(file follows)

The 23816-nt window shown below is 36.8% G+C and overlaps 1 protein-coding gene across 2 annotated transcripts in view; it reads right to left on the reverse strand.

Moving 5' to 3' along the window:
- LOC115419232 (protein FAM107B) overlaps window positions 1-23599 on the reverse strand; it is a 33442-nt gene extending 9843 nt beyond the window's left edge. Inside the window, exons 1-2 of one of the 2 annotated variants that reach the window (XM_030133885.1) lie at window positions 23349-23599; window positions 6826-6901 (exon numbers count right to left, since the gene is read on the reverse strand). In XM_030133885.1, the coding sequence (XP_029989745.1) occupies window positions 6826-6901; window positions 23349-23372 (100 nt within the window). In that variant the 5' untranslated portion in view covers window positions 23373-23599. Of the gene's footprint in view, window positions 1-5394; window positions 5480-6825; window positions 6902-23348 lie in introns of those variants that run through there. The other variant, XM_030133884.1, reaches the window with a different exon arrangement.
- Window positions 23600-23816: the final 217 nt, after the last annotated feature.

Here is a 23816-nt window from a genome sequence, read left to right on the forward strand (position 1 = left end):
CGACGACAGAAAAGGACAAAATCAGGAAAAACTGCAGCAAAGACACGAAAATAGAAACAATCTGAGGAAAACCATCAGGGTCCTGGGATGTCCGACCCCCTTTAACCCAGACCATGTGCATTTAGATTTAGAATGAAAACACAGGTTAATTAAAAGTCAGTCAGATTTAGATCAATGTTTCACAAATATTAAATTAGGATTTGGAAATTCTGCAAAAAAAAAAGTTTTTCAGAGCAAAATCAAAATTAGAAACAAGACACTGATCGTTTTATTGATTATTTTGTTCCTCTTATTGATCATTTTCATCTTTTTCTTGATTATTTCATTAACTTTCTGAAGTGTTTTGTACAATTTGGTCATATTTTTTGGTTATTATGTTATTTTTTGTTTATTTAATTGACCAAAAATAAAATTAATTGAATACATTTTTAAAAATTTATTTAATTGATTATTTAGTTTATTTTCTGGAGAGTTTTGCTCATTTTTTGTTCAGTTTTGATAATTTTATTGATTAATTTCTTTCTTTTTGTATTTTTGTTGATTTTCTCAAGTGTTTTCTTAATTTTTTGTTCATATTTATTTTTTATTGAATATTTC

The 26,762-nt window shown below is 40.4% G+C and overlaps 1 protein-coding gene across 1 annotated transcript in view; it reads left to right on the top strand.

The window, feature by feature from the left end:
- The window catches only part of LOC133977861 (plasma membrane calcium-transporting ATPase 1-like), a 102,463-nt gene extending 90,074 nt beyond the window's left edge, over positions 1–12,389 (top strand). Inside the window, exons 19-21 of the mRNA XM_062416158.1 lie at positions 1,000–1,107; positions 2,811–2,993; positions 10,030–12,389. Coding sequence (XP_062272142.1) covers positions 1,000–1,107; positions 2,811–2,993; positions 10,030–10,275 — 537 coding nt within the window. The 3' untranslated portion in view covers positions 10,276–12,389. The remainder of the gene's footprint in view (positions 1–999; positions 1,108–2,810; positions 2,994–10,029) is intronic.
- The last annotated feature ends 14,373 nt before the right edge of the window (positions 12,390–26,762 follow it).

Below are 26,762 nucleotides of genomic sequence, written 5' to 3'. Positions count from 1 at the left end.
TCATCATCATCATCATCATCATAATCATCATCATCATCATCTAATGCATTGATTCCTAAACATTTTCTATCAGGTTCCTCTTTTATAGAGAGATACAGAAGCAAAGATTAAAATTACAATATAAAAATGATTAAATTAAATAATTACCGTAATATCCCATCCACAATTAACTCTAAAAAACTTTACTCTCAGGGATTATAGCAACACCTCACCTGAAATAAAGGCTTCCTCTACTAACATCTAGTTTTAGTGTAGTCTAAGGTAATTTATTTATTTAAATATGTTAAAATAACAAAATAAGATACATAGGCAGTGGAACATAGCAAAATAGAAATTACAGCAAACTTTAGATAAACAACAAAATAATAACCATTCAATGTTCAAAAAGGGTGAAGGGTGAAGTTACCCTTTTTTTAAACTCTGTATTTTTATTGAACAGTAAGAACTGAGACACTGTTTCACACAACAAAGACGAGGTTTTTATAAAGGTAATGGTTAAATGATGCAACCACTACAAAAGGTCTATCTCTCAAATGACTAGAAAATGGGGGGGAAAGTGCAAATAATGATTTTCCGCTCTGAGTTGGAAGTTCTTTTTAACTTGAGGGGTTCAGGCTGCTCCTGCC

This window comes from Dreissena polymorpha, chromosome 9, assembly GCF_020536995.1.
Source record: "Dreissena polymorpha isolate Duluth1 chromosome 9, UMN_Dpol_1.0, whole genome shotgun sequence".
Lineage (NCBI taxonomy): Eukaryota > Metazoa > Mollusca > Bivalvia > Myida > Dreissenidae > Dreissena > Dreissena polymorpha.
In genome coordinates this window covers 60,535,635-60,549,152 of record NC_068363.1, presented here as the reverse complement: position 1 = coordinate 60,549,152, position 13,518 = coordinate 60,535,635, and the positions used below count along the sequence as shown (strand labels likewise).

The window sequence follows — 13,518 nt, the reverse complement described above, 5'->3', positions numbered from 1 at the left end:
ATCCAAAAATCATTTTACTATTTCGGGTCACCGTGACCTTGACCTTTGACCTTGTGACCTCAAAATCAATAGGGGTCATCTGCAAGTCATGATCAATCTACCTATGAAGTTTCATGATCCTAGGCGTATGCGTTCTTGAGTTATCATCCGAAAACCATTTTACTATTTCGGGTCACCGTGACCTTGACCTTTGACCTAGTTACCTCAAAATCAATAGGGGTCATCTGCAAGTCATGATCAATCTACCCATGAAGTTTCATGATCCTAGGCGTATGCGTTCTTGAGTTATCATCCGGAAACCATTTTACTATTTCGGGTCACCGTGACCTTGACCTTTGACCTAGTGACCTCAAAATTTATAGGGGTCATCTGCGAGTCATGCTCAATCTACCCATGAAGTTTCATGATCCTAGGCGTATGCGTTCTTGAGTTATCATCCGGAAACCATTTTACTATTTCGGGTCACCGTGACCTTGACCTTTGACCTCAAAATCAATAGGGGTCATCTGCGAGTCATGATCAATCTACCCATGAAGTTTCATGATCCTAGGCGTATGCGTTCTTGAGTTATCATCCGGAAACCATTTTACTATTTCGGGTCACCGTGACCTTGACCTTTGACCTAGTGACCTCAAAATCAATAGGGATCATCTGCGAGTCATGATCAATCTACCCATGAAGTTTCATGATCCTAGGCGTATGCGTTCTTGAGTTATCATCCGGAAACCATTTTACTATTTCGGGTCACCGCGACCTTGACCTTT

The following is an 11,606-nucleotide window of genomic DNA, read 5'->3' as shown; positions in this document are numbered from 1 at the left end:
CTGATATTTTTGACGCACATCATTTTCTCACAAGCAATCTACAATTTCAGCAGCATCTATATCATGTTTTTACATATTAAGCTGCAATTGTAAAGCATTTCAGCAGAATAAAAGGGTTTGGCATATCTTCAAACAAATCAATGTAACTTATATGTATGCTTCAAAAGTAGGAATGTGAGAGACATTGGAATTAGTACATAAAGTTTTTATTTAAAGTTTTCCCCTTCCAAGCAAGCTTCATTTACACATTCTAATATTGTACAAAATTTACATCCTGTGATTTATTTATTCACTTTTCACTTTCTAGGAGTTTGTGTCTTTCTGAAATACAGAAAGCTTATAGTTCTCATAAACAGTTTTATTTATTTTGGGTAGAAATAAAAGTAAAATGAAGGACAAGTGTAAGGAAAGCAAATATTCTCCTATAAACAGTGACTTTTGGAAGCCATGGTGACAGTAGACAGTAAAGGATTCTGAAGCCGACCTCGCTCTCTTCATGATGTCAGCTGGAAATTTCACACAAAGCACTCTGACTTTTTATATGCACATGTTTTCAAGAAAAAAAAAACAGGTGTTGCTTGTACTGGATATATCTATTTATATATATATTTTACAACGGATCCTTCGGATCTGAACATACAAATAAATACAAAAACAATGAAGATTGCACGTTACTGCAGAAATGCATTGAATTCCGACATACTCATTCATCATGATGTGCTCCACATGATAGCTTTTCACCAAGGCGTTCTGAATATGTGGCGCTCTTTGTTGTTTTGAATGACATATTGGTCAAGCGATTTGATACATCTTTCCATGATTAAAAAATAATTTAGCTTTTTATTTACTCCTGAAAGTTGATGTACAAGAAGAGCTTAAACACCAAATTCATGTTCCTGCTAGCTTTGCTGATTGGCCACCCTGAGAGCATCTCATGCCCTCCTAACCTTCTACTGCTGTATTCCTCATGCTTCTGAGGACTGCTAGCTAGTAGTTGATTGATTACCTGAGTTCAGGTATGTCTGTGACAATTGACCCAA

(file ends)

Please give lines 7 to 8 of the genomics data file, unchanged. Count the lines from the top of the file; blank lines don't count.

The 26,762-nt window shown below is 40.4% G+C and overlaps 1 protein-coding gene across 1 annotated transcript in view; it reads left to right on the top strand.

The window, feature by feature from the left end: